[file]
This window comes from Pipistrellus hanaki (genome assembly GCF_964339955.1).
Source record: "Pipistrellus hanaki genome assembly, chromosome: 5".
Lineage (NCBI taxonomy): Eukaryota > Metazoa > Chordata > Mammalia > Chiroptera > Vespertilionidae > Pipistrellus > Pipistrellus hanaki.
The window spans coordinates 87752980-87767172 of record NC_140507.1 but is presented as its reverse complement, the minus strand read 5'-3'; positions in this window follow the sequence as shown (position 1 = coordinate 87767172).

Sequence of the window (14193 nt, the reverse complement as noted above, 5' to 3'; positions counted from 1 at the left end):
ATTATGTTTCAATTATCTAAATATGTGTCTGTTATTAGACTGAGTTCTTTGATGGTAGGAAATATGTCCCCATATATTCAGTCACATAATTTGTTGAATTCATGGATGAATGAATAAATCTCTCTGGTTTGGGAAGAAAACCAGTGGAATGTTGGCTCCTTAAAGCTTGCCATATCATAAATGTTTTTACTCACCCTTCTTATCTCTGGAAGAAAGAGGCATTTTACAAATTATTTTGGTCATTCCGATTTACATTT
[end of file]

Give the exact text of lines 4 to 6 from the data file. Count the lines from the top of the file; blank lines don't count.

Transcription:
The window spans coordinates 87752980-87767172 of record NC_140507.1 but is presented as its reverse complement, the minus strand read 5'-3'; positions in this window follow the sequence as shown (position 1 = coordinate 87767172).

Sequence of the window (14193 nt, the reverse complement as noted above, 5' to 3'; positions counted from 1 at the left end):
ATTATGTTTCAATTATCTAAATATGTGTCTGTTATTAGACTGAGTTCTTTGATGGTAGGAAATATGTCCCCATATATTCAGTCACATAATTTGTTGAATTCATGGATGAATGAATAAATCTCTCTGGTTTGGGAAGAAAACCAGTGGAATGTTGGCTCCTTAAAGCTTGCCATATCATAAATGTTTTTACTCACCCTTCTTATCTCTGGAAGAAAGAGGCATTTTACAAATTATTTTGGTCATTCCGATTTACATTT